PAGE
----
Summer heat can be dangerous for your dog
The summer heat, especially in the South, can take a toll not only on human health, but also on the health of our four-legged best friends.
Here are a few tips for keeping your dog safe during hot weather:
- Shorten walking distances and avoid walks when ambient temperature is over 85 degrees
- Limit exercise for older dogs (over seven years) and any short-nosed dogs
- Monitor heartworm-positive dogs closely since they may be more prone to exercise intolerance or respiratory compromise due to lung inflammation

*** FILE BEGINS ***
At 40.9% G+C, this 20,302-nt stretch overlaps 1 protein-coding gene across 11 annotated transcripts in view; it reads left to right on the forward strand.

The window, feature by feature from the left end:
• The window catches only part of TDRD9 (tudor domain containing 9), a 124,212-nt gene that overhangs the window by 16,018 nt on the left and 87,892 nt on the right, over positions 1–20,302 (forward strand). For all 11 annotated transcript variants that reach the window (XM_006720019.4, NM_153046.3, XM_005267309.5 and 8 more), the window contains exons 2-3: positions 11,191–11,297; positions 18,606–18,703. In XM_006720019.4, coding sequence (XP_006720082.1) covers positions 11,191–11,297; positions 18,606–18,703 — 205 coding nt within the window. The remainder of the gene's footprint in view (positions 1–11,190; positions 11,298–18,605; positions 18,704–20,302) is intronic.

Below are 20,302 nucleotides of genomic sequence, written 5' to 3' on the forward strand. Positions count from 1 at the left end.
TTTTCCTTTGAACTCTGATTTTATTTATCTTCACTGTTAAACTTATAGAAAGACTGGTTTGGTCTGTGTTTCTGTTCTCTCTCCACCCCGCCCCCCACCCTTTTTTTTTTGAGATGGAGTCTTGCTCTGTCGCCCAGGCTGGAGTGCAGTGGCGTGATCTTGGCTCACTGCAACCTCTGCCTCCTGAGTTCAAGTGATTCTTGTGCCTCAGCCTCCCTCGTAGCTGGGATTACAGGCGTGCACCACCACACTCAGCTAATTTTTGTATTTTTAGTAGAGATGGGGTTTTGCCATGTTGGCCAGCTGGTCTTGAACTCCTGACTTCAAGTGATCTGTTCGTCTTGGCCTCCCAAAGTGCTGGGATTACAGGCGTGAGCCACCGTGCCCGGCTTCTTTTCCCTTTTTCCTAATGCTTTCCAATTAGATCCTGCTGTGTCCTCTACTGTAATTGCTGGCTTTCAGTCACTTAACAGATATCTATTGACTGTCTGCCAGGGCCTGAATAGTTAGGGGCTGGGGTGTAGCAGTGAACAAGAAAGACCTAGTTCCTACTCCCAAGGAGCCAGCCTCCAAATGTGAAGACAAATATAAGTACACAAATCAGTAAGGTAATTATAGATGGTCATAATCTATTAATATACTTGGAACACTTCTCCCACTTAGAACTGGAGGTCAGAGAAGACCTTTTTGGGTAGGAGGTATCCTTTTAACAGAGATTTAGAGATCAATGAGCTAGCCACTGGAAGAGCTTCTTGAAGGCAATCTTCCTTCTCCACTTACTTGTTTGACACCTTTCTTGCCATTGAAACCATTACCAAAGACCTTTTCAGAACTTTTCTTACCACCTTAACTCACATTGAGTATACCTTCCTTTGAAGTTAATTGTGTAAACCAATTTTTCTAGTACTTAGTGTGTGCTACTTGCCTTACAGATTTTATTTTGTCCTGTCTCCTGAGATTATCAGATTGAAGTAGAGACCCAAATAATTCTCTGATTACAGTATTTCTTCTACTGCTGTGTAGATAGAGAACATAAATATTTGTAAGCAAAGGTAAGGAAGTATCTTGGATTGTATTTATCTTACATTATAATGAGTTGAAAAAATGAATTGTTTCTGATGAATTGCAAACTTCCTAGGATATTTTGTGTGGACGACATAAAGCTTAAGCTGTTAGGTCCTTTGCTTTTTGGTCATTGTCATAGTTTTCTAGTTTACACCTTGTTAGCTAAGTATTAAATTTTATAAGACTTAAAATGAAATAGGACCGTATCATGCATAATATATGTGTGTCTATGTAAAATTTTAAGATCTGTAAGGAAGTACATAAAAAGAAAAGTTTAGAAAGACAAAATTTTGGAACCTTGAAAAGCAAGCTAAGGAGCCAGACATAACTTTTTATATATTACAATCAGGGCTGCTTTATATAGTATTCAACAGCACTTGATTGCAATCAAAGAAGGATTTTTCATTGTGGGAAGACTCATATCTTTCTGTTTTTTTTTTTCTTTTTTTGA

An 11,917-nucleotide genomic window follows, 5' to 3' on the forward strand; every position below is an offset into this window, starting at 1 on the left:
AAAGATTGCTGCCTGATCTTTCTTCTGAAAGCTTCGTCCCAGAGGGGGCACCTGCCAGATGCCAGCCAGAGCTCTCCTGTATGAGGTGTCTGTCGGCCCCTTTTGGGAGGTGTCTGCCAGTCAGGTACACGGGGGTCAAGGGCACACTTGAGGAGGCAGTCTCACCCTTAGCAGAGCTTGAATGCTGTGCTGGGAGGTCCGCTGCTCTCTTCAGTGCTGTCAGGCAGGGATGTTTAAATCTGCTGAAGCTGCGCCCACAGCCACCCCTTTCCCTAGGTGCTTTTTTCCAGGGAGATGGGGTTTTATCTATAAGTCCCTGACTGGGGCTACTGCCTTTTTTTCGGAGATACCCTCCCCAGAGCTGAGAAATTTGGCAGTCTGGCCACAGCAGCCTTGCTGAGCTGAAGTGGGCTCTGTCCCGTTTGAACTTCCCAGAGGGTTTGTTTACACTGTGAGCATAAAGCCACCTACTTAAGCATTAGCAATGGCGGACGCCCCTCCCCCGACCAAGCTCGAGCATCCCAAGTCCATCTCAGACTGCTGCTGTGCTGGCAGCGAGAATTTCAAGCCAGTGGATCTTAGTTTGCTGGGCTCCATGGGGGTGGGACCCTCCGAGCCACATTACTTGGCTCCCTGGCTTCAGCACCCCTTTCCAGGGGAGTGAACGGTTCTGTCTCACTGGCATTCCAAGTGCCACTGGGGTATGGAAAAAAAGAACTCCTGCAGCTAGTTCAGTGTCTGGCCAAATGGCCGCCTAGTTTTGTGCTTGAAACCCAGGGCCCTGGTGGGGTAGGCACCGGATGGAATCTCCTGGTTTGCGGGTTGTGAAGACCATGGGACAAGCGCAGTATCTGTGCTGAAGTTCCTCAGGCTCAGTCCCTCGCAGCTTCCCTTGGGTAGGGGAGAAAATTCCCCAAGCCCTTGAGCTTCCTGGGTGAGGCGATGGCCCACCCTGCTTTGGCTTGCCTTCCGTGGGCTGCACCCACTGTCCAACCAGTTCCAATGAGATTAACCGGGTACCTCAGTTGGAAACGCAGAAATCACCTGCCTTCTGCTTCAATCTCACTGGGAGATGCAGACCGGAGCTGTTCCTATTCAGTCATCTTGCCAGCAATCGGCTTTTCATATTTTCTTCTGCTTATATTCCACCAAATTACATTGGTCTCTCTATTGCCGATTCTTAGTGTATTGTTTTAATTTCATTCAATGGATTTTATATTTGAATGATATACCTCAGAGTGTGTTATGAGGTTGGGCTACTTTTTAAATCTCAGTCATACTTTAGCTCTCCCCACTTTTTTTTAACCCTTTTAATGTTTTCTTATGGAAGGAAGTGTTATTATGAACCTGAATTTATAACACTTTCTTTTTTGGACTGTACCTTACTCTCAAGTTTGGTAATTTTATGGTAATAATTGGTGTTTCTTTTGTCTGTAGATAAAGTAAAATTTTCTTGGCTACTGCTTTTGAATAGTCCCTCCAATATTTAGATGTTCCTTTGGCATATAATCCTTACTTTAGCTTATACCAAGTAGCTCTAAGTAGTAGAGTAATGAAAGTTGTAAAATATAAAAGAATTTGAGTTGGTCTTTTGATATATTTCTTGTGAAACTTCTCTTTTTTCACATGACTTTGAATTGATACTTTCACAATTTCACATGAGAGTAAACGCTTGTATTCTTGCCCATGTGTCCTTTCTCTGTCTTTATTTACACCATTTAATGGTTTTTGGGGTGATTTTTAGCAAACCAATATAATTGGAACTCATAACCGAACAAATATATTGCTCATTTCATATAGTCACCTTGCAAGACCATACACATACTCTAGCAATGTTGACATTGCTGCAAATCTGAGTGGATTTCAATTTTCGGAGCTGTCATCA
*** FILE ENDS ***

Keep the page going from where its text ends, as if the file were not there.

- Avoid prolonged exposure to direct sunlight (especially light-skinned dogs, as they are more susceptible to sunburn)
- Don’t allow your dog to drink from puddles (reduces chances of infectious diseases and chemicals/toxins)
There are several indicators to watch for when outdoors with your dog(s) in the heat. Warning signs of canine heat stress to watch for include:
- Significant panting (panting more heavily than usual)
- Increased respiratory effort
- Hypersalivation (increased drooling)
- Dark red or purple gums
- Drunken gait
- Lethargy, decreased responsiveness
If you think a dog has become overheated, hose them down with tepid water and place them in front of a box fan or in air conditioning.
Let’s strive to keep all pets safe this summer!